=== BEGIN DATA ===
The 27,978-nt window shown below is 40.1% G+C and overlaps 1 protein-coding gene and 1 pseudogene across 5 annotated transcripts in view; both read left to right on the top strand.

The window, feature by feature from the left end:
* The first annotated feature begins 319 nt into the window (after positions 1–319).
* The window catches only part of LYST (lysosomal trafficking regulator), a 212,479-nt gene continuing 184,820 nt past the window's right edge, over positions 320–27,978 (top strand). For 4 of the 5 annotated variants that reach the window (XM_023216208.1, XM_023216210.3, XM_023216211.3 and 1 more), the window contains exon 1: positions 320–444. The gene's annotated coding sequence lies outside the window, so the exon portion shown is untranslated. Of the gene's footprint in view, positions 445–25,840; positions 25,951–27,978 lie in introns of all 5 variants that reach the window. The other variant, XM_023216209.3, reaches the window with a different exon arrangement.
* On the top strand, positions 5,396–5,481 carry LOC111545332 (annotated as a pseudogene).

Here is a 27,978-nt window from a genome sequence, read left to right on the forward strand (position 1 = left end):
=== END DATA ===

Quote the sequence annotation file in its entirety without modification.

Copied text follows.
The 27,978-nt window shown below is 40.1% G+C and overlaps 1 protein-coding gene and 1 pseudogene across 5 annotated transcripts in view; both read left to right on the top strand.

The window, feature by feature from the left end:
* The first annotated feature begins 319 nt into the window (after positions 1–319).
* The window catches only part of LYST (lysosomal trafficking regulator), a 212,479-nt gene continuing 184,820 nt past the window's right edge, over positions 320–27,978 (top strand). For 4 of the 5 annotated variants that reach the window (XM_023216208.1, XM_023216210.3, XM_023216211.3 and 1 more), the window contains exon 1: positions 320–444. The gene's annotated coding sequence lies outside the window, so the exon portion shown is untranslated. Of the gene's footprint in view, positions 445–25,840; positions 25,951–27,978 lie in introns of all 5 variants that reach the window. The other variant, XM_023216209.3, reaches the window with a different exon arrangement.
* On the top strand, positions 5,396–5,481 carry LOC111545332 (annotated as a pseudogene).

Here is a 27,978-nt window from a genome sequence, read left to right on the forward strand (position 1 = left end):